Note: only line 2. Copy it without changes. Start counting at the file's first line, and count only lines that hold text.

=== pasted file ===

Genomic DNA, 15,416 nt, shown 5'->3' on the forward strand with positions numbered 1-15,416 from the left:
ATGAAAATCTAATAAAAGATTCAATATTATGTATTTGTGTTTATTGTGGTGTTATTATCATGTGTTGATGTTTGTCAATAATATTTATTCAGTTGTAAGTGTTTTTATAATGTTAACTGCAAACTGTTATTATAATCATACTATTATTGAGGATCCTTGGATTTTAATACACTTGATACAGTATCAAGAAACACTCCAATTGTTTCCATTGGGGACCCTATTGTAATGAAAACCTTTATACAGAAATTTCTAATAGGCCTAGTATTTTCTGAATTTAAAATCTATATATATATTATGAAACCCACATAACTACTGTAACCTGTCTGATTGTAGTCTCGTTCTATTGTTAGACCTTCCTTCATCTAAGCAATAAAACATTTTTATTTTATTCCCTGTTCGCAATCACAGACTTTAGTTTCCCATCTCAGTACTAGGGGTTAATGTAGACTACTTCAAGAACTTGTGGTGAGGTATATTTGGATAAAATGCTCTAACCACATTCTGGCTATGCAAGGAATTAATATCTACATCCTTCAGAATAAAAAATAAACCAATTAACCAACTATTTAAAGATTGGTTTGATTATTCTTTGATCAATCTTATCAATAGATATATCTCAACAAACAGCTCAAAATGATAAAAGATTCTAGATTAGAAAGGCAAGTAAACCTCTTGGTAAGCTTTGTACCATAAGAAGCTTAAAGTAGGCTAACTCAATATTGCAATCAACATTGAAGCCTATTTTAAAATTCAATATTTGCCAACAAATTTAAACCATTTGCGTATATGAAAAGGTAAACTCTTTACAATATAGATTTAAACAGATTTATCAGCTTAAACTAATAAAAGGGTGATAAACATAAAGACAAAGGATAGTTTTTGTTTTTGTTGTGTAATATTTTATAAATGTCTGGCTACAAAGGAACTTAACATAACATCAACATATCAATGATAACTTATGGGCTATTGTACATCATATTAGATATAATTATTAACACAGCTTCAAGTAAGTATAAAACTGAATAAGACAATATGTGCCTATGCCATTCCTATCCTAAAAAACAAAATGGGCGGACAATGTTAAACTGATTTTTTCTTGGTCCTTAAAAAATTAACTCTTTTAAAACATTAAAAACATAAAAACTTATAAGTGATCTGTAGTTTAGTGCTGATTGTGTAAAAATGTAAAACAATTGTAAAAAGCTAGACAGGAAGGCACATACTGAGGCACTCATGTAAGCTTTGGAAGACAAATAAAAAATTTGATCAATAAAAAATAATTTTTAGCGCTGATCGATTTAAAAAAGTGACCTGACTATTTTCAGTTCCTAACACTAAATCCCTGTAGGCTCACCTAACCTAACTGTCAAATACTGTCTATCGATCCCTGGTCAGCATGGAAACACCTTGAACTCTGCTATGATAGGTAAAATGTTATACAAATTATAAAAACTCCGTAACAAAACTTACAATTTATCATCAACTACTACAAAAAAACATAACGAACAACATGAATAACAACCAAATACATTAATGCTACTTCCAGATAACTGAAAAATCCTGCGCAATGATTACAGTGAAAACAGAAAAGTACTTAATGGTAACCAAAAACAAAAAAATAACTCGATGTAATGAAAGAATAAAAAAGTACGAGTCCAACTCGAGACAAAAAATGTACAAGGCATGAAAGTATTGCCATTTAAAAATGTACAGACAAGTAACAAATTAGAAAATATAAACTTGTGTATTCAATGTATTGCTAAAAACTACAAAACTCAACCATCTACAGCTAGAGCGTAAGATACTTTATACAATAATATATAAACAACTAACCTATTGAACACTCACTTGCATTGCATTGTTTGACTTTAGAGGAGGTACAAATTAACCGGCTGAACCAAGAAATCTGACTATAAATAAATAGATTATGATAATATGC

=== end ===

ATGAAAATCTAATAAAAGATTCAATATTATGTATTTGTGTTTATTGTGGTGTTATTATCATGTGTTGATGTTTGTCAATAATATTTATTCAGTTGTAAGTGTTTTTATAATGTTAACTGCAAACTGTTATTATAATCATACTATTATTGAGGATCCTTGGATTTTAATACACTTGATACAGTATCAAGAAACACTCCAATTGTTTCCATTGGGGACCCTATTGTAATGAAAACCTTTATACAGAAATTTCTAATAGGCCTAGTATTTTCTGAATTTAAAATCTATATATATATTATGAAACCCACATAACTACTGTAACCTGTCTGATTGTAGTCTCGTTCTATTGTTAGACCTTCCTTCATCTAAGCAATAAAACATTTTTATTTTATTCCCTGTTCGCAATCACAGACTTTAGTTTCCCATCTCAGTACTAGGGGTTAATGTAGACTACTTCAAGAACTTGTGGTGAGGTATATTTGGATAAAATGCTCTAACCACATTCTGGCTATGCAAGGAATTAATATCTACATCCTTCAGAATAAAAAATAAACCAATTAACCAACTATTTAAAGATTGGTTTGATTATTCTTTGATCAATCTTATCAATAGATATATCTCAACAAACAGCTCAAAATGATAAAAGATTCTAGATTAGAAAGGCAAGTAAACCTCTTGGTAAGCTTTGTACCATAAGAAGCTTAAAGTAGGCTAACTCAATATTGCAATCAACATTGAAGCCTATTTTAAAATTCAATATTTGCCAACAAATTTAAACCATTTGCGTATATGAAAAGGTAAACTCTTTACAATATAGATTTAAACAGATTTATCAGCTTAAACTAATAAAAGGGTGATAAACATAAAGACAAAGGATAGTTTTTGTTTTTGTTGTGTAATATTTTATAAATGTCTGGCTACAAAGGAACTTAACATAACATCAACATATCAATGATAACTTATGGGCTATTGTACATCATATTAGATATAATTATTAACACAGCTTCAAGTAAGTATAAAACTGAATAAGACAATATGTGCCTATGCCATTCCTATCCTAAAAAACAAAATGGGCGGACAATGTTAAACTGATTTTTTCTTGGTCCTTAAAAAATTAACTCTTTTAAAACATTAAAAACATAAAAACTTATAAGTGATCTGTAGTTTAGTGCTGATTGTGTAAAAATGTAAAACAATTGTAAAAAGCTAGACAGGAAGGCACATACTGAGGCACTCATGTAAGCTTTGGAAGACAAATAAAAAATTTGATCAATAAAAAATAATTTTTAGCGCTGATCGATTTAAAAAAGTGACCTGACTATTTTCAGTTCCTAACACTAAATCCCTGTAGGCTCACCTAACCTAACTGTCAAATACTGTCTATCGATCCCTGGTCAGCATGGAAACACCTTGAACTCTGCTATGATAGGTAAAATGTTATACAAATTATAAAAACTCCGTAACAAAACTTACAATTTATCATCAACTACTACAAAAAAACATAACGAACAACATGAATAACAACCAAATACATTAATGCTACTTCCAGATAACTGAAAAATCCTGCGCAATGATTACAGTGAAAACAGAAAAGTACTTAATGGTAACCAAAAACAAAAAAATAACTCGATGTAATGAAAGAATAAAAAAGTACGAGTCCAACTCGAGACAAAAAATGTACAAGGCATGAAAGTATTGCCATTTAAAAATGTACAGACAAGTAACAAATTAGAAAATATAAACTTGTGTATTCAATGTATTGCTAAAAACTACAAAACTCAACCATCTACAGCTAGAGCGTAAGATACTTTATACAATAATATATAAACAACTAACCTATTGAACACTCACTTGCATTGCATTGTTTGACTTTAGAGGAGGTACAAATTAACCGGCTGAACCAAGAAATCTGACTATAAATAAATAGATTATGATAATATGC